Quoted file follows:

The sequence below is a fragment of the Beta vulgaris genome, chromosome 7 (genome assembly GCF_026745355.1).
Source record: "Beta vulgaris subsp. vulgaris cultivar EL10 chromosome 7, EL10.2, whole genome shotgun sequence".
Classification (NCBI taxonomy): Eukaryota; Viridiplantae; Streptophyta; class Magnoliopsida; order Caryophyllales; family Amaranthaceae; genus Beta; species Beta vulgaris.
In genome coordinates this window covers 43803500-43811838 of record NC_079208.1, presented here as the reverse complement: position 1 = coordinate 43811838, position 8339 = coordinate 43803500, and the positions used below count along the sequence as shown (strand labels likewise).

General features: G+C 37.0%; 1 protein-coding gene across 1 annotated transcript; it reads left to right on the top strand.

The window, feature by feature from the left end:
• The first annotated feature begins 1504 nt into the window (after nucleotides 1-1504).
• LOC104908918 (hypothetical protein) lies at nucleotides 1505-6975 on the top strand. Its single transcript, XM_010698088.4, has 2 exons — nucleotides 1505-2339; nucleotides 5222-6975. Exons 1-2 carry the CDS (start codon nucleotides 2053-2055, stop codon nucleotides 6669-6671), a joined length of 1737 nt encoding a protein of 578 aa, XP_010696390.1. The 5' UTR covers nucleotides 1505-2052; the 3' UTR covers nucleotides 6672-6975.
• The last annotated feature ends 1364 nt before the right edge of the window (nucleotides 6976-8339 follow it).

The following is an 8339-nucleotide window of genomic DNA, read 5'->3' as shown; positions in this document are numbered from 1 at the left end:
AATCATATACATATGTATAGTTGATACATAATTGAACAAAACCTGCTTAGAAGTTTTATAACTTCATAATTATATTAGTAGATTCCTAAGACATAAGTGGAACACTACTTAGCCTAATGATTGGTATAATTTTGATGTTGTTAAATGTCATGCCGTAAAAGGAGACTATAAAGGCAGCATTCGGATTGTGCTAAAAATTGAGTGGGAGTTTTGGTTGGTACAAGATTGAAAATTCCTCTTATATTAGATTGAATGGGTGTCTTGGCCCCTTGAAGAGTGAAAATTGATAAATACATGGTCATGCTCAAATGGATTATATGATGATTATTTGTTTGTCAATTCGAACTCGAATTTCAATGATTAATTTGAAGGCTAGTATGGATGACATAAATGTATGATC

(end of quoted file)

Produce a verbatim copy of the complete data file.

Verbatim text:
The sequence below is a fragment of the Beta vulgaris genome, chromosome 7 (genome assembly GCF_026745355.1).
Source record: "Beta vulgaris subsp. vulgaris cultivar EL10 chromosome 7, EL10.2, whole genome shotgun sequence".
Classification (NCBI taxonomy): Eukaryota; Viridiplantae; Streptophyta; class Magnoliopsida; order Caryophyllales; family Amaranthaceae; genus Beta; species Beta vulgaris.
In genome coordinates this window covers 43803500-43811838 of record NC_079208.1, presented here as the reverse complement: position 1 = coordinate 43811838, position 8339 = coordinate 43803500, and the positions used below count along the sequence as shown (strand labels likewise).

General features: G+C 37.0%; 1 protein-coding gene across 1 annotated transcript; it reads left to right on the top strand.

The window, feature by feature from the left end:
• The first annotated feature begins 1504 nt into the window (after nucleotides 1-1504).
• LOC104908918 (hypothetical protein) lies at nucleotides 1505-6975 on the top strand. Its single transcript, XM_010698088.4, has 2 exons — nucleotides 1505-2339; nucleotides 5222-6975. Exons 1-2 carry the CDS (start codon nucleotides 2053-2055, stop codon nucleotides 6669-6671), a joined length of 1737 nt encoding a protein of 578 aa, XP_010696390.1. The 5' UTR covers nucleotides 1505-2052; the 3' UTR covers nucleotides 6672-6975.
• The last annotated feature ends 1364 nt before the right edge of the window (nucleotides 6976-8339 follow it).

The following is an 8339-nucleotide window of genomic DNA, read 5'->3' as shown; positions in this document are numbered from 1 at the left end:
AATCATATACATATGTATAGTTGATACATAATTGAACAAAACCTGCTTAGAAGTTTTATAACTTCATAATTATATTAGTAGATTCCTAAGACATAAGTGGAACACTACTTAGCCTAATGATTGGTATAATTTTGATGTTGTTAAATGTCATGCCGTAAAAGGAGACTATAAAGGCAGCATTCGGATTGTGCTAAAAATTGAGTGGGAGTTTTGGTTGGTACAAGATTGAAAATTCCTCTTATATTAGATTGAATGGGTGTCTTGGCCCCTTGAAGAGTGAAAATTGATAAATACATGGTCATGCTCAAATGGATTATATGATGATTATTTGTTTGTCAATTCGAACTCGAATTTCAATGATTAATTTGAAGGCTAGTATGGATGACATAAATGTATGATC